Michael Connelly's newest novel The Reversal in one of those publisher-sent envelopes about a month before its October 6th release date was probably one of the coolest things that's happened to me since I started writing about books on the internet. I really started writing about reading and the books I loved (or hated) because I love to read. ARCs were not in my vocabulary at that time; it never occurred to me that someone would ever send me a FREE copy of a book I was looking forward to reading anyway. However, if you follow several book blogs you learn quickly about the awesome relationship that exists between book bloggers, authors, & the publishing community. I can only say that it is an amazing thing that every once in a while will knock your socks off -- in my case, that happened when I opened The Reversal.
This newest Connelly novel once again joins hard-boiled LAPD detective Harry Bosch with his half-brother Mickey Haller. Although I love Harry, the pairing between him and Mickey always makes for the best novels that Connelly writes. Previously, the two shared written space in The Brass Verdict (and I'm pretty sure both appear briefly in the Jack McEvoy novel The Scarecrow).
In The Reversal defense lawyer Mickey jumps to the other side of the courtroom by accepting a job proposal from the district attorney's office. The DA asks him to join their team as a special contract to try one case -- that of a man who was previously tried, but who won an appeal and will be released if the state doesn't prove their case once again. Mickey agrees with two conditions: he gets to pick both his head investigator and his co-counsel. Harry wins the investigator position, and Mickey's ex-wife -- already a lawyer with the DA's office -- becomes his co-counsel.
Connelly gives fair playing time to both fictional heroes; although billed as a Mickey Haller novel, Harry is very much central to the novel's action, as well. And a funny thing happens during the novel's pages -- we see sides of both Mickey and Harry that we have only glimpsed before. While both are still tough, there is a layer inside each man that shines a bit stronger in this novel. This occurs through each man's daughter. Harry, now caring for his daughter full-time, and Mickey, now fully sharing custody with his ex-wife, seem to see the world in a slightly different way as they share space with these girls. Rather than a "me-against-the-world" attitude, each man now seems to have a "me-against-the-world-for-you" outlook.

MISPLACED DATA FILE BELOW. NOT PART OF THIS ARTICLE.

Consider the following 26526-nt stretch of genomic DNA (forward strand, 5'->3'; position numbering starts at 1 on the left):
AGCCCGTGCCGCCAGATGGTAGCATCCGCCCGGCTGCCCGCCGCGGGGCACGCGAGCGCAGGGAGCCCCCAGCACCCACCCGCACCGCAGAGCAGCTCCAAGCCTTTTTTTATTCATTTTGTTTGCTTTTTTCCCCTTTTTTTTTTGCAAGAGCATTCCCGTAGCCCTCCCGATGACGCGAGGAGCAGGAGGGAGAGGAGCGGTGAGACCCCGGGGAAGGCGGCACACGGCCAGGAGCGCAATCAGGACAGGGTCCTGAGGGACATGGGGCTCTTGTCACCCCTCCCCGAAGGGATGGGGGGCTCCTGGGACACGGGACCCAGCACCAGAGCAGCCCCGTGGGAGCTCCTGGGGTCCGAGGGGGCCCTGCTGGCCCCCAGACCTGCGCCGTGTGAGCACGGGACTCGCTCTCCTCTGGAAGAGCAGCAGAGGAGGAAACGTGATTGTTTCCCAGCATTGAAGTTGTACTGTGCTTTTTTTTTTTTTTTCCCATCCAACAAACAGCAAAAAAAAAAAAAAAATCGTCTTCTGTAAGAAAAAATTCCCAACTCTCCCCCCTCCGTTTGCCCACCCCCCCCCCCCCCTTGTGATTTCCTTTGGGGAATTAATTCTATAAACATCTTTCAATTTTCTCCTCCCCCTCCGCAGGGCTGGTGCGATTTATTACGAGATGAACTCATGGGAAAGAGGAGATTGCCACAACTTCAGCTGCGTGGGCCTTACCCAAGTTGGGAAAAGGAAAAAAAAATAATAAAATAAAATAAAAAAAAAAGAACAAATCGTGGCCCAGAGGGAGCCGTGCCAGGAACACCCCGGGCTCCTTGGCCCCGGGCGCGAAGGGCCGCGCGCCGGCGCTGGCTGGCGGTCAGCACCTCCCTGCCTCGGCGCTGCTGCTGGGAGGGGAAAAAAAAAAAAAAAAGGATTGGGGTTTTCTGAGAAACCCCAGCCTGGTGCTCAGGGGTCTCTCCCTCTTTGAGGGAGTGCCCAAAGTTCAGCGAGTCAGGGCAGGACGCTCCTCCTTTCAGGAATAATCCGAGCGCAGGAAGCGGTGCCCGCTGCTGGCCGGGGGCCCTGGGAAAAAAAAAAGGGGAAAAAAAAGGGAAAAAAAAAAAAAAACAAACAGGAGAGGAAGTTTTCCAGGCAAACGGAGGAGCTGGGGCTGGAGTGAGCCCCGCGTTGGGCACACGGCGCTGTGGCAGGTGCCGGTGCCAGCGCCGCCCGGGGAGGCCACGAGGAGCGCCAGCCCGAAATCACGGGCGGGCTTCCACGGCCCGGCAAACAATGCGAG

Connelly once again knocks it out of the park with The Reversal. He seems to be leaning slightly towards more Haller novels rather than strictly focusing in Harry as he has for so long. In my opinion, it's a good choice. Harry is an excellent, well-drawn character, but difficult to relate to (and sometimes difficult to like) in long stretches. Mickey seems to make him more human when the two are juxtaposed against one another.
Connelly is special to me for many reasons; I read all of his books between last year and this year, simply because I wanted to read them all in order. I officially decided to make A Worn Path a book blog during my Connelly reading spree, so I've written about almost all of his books during the past year. And I met him this past February at an excellent book event sponsored by a Nashville school. He's definitely a favorite, and one that I snatch up new releases from as soon as they're available.
Connelly will release another new Mickey Haller novel, The Fifth Witness, in April 2011 (and I will read it very soon after that!).